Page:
Energy Efficiency: A Behavioral Approach to Energy Savings

Posted: February 07, 2018
Tagged As: Electricity, Energy, Energy Bills, Energy Planning, GHG Emissions

“Energy Efficiency” is a term you have probably heard before.  What does it really mean, though?  Energy is defined as “power derived from the [use] of physical or chemical resources, especially to provide light and heat.” Efficiency is defined as “achieving maximum productivity with minimum wasted effort or expense.”  Therefore, the definition of Energy Efficiency is using power to its maximum potential while minimizing effort and expense.  Peter Herzog, an energy management guru, defines it as, “ensuring that energy consuming devices operate only when they need to and ensuring that when they must operate, they do so efficiently.” 
 
Human behaviour is often what determines when and for how long a device is in operation.  As such, changes to human behaviour can have the greatest impact on energy efficiency.  Humans interact with the buildings they live and work in, or visit everyday. Whether it is turning on lights, opening curtains, or adjusting the thermostat, these all have an effect on the building’s energy efficiency.  Organizations are increasingly turning their focus towards the human component because it is one of the simplest and most cost effective methods of improving energy efficiency.

Example of a downtown office buildings with lights not turned off after work.

Figure 1[1]: Example of a downtown office buildings with lights not turned off after work.

Challenges to Energy Efficiency in an Organization

One of the most common challenges in achieving energy efficiency is a lack of understanding in its potential for cost savings. This lack of understanding from staff often leads to a low prioritization of energy issues and change, if any, is minimal.
 
However, if staff can understand that small changes in their behaviour have a cumulative impact on the bottom-line, they are more likely to adjust their behaviour.  It may take some time and several reminders, but over time, employees will begin to turn off lights when they leave the room, or shut off their computer when they go home for the evening.  Before you know it, these changes in behaviour will result in better bottom line for you organization.
 
Staff education and awareness campaigns can assists greatly with this process, and it need not be anything complicated.  Staff education and awareness can be something as simple as a newsletter, or something more involved, like energy competitions between employees or departments.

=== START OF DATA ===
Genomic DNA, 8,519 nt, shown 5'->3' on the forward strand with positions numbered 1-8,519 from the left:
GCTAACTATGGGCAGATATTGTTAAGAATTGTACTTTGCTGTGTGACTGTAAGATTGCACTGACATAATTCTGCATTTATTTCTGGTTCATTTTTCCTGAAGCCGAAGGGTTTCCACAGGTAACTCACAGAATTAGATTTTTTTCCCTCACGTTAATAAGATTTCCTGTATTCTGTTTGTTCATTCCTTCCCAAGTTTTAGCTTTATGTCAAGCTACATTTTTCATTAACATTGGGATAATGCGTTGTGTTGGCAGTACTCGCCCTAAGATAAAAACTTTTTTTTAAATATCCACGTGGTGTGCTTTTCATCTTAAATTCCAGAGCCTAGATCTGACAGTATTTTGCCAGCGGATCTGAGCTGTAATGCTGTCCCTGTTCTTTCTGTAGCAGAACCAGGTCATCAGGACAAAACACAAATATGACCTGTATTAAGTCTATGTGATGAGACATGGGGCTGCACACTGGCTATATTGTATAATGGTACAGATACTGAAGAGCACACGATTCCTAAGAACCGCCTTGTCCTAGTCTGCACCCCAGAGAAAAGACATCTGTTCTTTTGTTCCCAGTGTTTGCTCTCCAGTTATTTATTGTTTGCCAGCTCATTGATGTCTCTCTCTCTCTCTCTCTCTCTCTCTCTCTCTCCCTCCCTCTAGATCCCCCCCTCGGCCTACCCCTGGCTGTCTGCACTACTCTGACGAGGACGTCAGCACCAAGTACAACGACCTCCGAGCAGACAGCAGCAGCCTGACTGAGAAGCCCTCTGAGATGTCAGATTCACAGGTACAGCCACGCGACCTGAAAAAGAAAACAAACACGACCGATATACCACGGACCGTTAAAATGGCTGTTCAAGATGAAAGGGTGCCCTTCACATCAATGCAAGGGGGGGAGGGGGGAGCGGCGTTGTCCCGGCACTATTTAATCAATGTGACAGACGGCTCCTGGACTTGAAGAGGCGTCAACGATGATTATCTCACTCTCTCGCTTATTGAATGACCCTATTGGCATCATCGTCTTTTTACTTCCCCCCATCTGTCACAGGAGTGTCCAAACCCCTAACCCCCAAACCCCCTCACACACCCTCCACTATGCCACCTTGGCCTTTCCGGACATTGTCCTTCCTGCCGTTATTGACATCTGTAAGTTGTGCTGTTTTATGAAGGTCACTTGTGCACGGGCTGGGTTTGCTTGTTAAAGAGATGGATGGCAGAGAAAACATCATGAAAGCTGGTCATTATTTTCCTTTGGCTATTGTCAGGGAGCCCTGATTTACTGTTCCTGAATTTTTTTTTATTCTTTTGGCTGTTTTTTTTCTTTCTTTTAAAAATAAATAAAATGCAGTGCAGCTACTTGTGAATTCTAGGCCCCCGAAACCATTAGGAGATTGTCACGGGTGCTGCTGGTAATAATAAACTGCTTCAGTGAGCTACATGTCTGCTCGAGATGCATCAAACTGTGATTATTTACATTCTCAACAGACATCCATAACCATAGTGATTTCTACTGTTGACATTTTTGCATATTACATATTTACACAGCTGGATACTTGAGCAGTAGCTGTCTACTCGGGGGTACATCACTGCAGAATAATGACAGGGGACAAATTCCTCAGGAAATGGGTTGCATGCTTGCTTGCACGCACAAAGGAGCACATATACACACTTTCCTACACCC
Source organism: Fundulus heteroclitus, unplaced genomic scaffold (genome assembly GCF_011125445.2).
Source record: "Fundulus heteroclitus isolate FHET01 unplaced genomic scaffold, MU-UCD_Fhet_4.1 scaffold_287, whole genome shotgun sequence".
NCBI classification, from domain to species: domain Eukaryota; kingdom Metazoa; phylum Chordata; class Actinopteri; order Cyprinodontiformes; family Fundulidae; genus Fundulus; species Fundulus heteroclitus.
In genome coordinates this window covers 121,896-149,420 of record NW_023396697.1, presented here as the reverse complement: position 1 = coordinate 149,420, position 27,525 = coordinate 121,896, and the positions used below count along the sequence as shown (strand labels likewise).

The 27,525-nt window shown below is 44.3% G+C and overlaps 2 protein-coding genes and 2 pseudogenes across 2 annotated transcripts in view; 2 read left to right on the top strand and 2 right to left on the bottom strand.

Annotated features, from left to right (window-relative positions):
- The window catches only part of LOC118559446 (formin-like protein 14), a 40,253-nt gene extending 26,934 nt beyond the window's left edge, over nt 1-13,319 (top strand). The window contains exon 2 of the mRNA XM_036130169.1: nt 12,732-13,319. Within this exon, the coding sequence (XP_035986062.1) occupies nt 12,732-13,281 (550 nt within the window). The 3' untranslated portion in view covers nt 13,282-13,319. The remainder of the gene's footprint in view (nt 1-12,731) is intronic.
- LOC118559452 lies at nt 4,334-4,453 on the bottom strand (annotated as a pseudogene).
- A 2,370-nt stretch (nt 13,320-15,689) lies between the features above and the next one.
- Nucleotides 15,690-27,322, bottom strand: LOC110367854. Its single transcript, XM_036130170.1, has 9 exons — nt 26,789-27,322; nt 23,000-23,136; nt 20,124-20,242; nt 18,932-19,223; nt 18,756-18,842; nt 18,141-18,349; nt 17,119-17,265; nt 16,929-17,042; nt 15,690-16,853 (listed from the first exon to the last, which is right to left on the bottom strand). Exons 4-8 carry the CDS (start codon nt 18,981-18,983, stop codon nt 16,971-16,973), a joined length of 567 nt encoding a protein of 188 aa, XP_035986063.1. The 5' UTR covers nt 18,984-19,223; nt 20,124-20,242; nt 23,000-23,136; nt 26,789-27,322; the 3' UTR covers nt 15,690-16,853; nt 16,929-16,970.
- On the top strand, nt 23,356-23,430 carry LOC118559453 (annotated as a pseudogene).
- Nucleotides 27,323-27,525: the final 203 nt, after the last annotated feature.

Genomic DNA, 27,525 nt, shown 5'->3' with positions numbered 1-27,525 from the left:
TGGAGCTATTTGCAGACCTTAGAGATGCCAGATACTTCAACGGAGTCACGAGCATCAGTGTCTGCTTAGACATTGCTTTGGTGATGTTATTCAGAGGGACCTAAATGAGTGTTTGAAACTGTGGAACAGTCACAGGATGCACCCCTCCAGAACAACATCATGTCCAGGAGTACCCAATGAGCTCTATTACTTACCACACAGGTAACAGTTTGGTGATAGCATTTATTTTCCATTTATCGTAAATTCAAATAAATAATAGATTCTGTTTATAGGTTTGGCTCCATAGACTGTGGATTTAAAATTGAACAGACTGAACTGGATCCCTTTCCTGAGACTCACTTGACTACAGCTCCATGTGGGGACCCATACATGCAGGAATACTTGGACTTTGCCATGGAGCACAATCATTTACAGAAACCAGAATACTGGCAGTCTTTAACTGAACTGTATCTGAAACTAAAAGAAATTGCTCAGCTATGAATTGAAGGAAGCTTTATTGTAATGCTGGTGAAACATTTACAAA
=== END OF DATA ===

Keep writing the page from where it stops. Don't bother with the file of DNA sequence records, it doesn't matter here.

Example of Energy Competition

The City of Burlington is a great example where a municipality used energy competitions to achieve energy efficiency.  Their Ice Rink Energy Competition was a friendly competition to reduce energy at eight of their ice rinks, recognized as the City’s largest energy consumers and GHG emitters.  Here is a summary of the savings achieved through the competition.
  • 1.8million kWh of electricity and natural gas per year
  • 16,100 litres of potable water
  • Greenhouse gas (GHG) emissions of 270 metric tonnes of CO2, the equivalent of avoiding the GHG emissions of 56 vehicles
  • $158,000 energy cost avoidance per year (based on actual bills)
In addition to a lack of understanding, there are several other challenges you could face when pursuing energy efficiency through behavioural change.

Resistance to Change

Change does not come easy for most of us, especially when we have behaved the same way for a long time.The task of getting your employees to turn lights off when leaving a room will not come easily if they have been leaving the lights on their whole lives.Change takes time.However, with continual education and employee incentives that reward energy efficient behaviour, your employees will adapt, and energy efficiency is achievable.

Lack of Management Support to Energy Efficiency

Management support is crucial to the success of any newly implemented program or initiative. Management can show that energy efficiency programs are a top priority through corporate emails that endorse and encourage employees to participate in a program.Having management that is vocal and active about energy efficiency can speak volumes and motivate staff to do their best.

Lack of Capacity

Most organizations lack staff with expertise in energy management. As a result, there is not often a connection made between energy efficiency and profitability.  Organizations with limited staff capacity should appoint an internal Energy Champion to coordinate energy awareness campaigns and other energy activities. This will likely mean additional training for that individual, with the intent of brining that learned knowledge into the organizational environment.  As with the education and awareness campaigns mentioned above, the training need not be complicated.  Even the smallest of changes will justify the investment in staff over time.
 
No matter whether you are just looking for some easy energy saving tips to implement in-house, more robust training for your Energy Champion, or something more specific for building operators, every little bit of awareness counts.  The most important thing to consider is if you are not doing something to encourage changes in your staff’s behaviour, you are probably paying too much for your energy.
 
[1] Shelton, C. (2015). Should Other Cities Look to Raleigh for Downtown Inspiration. Retrieved from: http://wunc.org/post/should-other-cities-look-raleigh-downtown-inspiration. 01/11/18.

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